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Reaching an agreement and avoiding poaching

This article is part of
Guide to Discretionary Fund Management

Typically, Mark Stevens, head of intermediary services at Investec Wealth & Investment, says the discretionary investment manager’s firm will provide a detailed explanation of the service.

Mr Stevens says this explanation should spell out what they are offering to the adviser’s client and agree how they are going to develop their relationship - and the limitations of their dealings with the client.

In addition, Mr Stevens says an agreement would be entered into with each client setting out the mandate for the investment portfolio, reporting and service requirements and all charges.

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One of the biggest fears advisers raise about using a DFM is poaching. This has historically been the bête noir of outsourcing to a discretionary investment manager, says Mr Stevens.

He explains there is the perception that the adviser’s relationship with their client is put at risk by introducing a DFM into the mix.

However, he says in practice the investment manager works in close partnership with the adviser to ensure the best outcomes for the adviser’s clients.

Mr Stevens says: “It is not in the discretionary investment manager’s interest to ‘poach’ clients as they would irreparably damage the relationship with the adviser and by default their reputation within the broader industry.”

On the risk of poaching, Gareth Johnson, head of managed investment services at Brewin Dolphin, says an agent relationship means the DFM has a contractual relationship with the adviser but not the underlying client.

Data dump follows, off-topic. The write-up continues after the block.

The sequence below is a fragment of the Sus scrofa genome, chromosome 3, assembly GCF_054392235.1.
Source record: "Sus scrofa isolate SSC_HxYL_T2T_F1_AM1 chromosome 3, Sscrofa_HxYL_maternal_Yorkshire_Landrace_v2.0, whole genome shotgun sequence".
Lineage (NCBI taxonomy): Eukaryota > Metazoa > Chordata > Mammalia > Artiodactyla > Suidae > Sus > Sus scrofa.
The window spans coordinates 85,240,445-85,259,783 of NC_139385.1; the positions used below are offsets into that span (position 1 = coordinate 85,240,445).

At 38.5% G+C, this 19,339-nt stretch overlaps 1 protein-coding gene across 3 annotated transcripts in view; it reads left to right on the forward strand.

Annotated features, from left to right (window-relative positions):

In terms of model portfolio services offer via platforms, again, Mr Johnson says there is no contractual relationship with the underlying client.

As such, Mr Johnson says a DFM cannot see the underlying client details and simply sees numbers – to put it crudely, the account number and the AUM via the platform – and therefore, he argues, “it is impossible to poach a client.”

This accords with the Financial Conduct Authority’s finalised guidance on the use of DFMs, which stated that in most cases advisers will retain responsibility for the key suitability aspects of the client relationship.

DFMs with advice arms

But where a DFM also has in-house financial planners, Eric Clapton, chief executive of Wellian Investment Solutions, warns it will always be possible that a client could request to consolidate their affairs in the hands of one firm with greater regulatory permissions.

However, while this is a possibility, Mr Clapton adds in reality it is unlikely to occur.

He says: “Investment managers are not financial planners and do not wish to encroach on the adviser’s relationship with their client.

“Indeed it is in the best interests of the investment manager to build a strong relationship with the introducing adviser and it would be very disadvantageous to the investment manager to poach clients.”

Emma Wall, director of UK intermediary sales at Morningstar, agrees the poaching of your clients by a DFM is possible and similarly states this will depend on how you access the DFM service and what other services are provided by that DFM.